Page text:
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Ruling that threatened funding for Planned Parenthood will be reheard by appeals court

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A federal appeals court ruled last month that the Trump administration could block funding for family planning clinics that make abortion referrals. On Wednesday the court said an 11-judge panel will rehear the case.
(Saul Loeb / AFP/Getty Images)

A federal appeals court decided Wednesday that it will reconsider last month’s ruling that allowed the Trump administration to withhold family planning money from clinics that make referrals for abortion.

The U.S. 9th Circuit Court of Appeals decided in an internal vote to rehear the case and to block the June 20 decision by three Republican appointees from being cited in the future.

The decision reinstated nationwide injunctions that prevented President Trump’s directive from being enforced, said Julie Rabinovitz, President and CEO of Essential Access Health, which challenged Trump’s new rule.

“Although we are heartened that the injunctions were reinstated, this is still the beginning of a long judicial process,” she said.

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Last month’s ruling had been a major setback for Planned Parenthood and other abortion providers. They filed an emergency appeal, which will be heard by an en banc panel of 11 judges.

The decision that will be reconsidered said Trump could enforce his new rule pending the administration’s appeal of orders by judges in California, Washington and Oregon.

The new rule, announced earlier this year, requires recipients of family planning funds to refer pregnant women to a non-abortion prenatal care provider.

The recipients may give women a list of providers that includes doctors who perform abortions but may not direct them to those physicians.

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The rule also requires providers to encourage patients to discuss their situation with their families and to tell single women about the benefits of abstinence.

In addition, the administrative directive contained a requirement that providers keep their Title X-funded projects physically and financially separate from abortion services, a provision slated to take effect in March 2020.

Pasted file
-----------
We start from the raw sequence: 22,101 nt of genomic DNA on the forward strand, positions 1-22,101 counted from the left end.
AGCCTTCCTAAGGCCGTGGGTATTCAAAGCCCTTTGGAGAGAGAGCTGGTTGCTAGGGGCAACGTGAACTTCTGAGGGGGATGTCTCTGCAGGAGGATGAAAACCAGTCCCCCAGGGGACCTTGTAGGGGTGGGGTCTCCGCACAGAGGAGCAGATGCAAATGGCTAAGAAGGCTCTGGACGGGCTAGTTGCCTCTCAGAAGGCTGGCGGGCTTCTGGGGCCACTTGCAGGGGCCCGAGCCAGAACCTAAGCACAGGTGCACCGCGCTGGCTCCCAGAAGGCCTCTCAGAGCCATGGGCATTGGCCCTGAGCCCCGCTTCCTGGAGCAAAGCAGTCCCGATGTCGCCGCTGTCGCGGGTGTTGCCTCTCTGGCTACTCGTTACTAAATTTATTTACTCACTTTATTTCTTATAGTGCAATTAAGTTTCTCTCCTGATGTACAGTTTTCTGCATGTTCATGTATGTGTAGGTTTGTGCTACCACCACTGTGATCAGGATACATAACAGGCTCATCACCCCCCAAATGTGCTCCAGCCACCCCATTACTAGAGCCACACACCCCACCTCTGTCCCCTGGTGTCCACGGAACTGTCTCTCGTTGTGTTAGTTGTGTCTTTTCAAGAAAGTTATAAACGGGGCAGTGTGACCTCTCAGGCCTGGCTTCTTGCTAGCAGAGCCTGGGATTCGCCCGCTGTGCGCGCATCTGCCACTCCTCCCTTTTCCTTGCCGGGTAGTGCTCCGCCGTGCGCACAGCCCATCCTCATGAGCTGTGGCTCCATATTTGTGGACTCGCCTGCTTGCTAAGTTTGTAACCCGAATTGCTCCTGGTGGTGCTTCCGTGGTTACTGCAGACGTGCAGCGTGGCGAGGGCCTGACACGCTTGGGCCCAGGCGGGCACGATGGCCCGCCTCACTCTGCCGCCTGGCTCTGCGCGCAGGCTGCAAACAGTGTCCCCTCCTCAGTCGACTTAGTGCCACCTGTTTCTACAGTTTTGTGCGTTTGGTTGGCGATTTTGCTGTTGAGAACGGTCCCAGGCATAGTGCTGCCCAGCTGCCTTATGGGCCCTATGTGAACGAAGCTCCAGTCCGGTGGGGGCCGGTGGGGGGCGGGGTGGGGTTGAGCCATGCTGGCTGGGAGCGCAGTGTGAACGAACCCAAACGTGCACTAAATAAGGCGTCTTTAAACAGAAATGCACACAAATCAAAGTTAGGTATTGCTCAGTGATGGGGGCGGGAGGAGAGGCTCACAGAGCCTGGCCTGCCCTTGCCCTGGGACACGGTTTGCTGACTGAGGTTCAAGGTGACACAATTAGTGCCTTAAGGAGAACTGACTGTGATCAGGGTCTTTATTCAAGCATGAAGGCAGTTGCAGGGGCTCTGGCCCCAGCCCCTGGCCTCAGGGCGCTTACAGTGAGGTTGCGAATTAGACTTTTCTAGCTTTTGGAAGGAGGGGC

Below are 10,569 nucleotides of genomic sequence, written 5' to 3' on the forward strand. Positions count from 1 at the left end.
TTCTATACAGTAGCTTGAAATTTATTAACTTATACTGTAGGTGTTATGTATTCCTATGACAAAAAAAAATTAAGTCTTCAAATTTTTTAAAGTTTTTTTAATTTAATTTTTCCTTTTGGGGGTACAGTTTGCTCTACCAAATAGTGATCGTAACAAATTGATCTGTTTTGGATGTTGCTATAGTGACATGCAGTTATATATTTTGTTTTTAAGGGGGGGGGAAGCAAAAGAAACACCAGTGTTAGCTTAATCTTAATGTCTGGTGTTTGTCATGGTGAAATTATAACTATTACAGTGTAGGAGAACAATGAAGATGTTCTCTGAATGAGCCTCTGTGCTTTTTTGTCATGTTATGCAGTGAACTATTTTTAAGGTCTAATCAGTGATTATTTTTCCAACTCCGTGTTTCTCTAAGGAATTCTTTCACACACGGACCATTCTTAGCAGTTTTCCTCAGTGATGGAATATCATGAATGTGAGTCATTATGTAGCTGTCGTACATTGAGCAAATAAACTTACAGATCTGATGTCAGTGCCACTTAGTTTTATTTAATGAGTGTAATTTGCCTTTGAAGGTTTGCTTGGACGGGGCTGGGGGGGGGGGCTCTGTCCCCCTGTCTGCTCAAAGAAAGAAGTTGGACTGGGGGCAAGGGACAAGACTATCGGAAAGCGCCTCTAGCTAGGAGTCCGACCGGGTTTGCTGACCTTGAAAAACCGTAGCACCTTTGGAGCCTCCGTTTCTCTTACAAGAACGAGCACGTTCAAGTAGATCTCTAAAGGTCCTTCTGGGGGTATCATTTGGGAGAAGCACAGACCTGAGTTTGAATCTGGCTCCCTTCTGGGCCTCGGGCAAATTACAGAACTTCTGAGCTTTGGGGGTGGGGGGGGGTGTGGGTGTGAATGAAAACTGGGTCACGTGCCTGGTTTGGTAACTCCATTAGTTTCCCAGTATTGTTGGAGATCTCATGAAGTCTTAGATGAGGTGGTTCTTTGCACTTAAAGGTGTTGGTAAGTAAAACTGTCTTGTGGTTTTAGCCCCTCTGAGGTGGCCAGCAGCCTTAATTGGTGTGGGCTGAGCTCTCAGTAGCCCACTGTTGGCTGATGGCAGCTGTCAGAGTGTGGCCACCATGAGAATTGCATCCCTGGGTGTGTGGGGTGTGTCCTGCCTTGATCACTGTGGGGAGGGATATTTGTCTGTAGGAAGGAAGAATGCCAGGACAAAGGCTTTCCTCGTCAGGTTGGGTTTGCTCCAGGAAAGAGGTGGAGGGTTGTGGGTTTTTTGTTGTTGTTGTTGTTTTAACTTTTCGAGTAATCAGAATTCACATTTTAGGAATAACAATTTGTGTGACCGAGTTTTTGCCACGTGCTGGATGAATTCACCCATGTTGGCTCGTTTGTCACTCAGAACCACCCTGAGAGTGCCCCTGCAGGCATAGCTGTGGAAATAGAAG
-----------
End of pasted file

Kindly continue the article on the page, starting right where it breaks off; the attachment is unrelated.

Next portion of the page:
That mandate would require providers to have separate offices and entrances for family planning and abortion services.

Washington, D.C., and 21 states, including California, challenged the rule, and medical associations have announced their opposition to it.

Planned Parenthood, which has said it would not comply with the rule, faces the loss of nearly $60 million in federal funds annually.

The panel that decided last month to permit Trump’s rule to take effect noted that the Title X family planning program at issue was limited by similar abortion-related restrictions in the past, and the U.S. Supreme Court upheld them.

“The Final Rule’s prohibitions on advocating, encouraging, or promoting abortion, as well as on referring patients for abortions, are reasonable,” the panel wrote.

The three 9th Circuit judges whose decision now appears likely to be overturned were Edward Leavy, a Reagan appointee, and Consuelo M. Callahan and Carlos T. Bea, both appointees of President George W. Bush.

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Wednesday’s decision to rehear the case was announced in a one-page order.

California Atty. Gen. Xavier Becerra, reacting to the ruling, said the Trump Administration has “no business interfering in women’s reproductive medical decisions.”

“We look forward to continuing our fight to protect women’s access to reproductive care,” Becerra said.

maura.dolan@latimes.com

Twitter: @mauradolan


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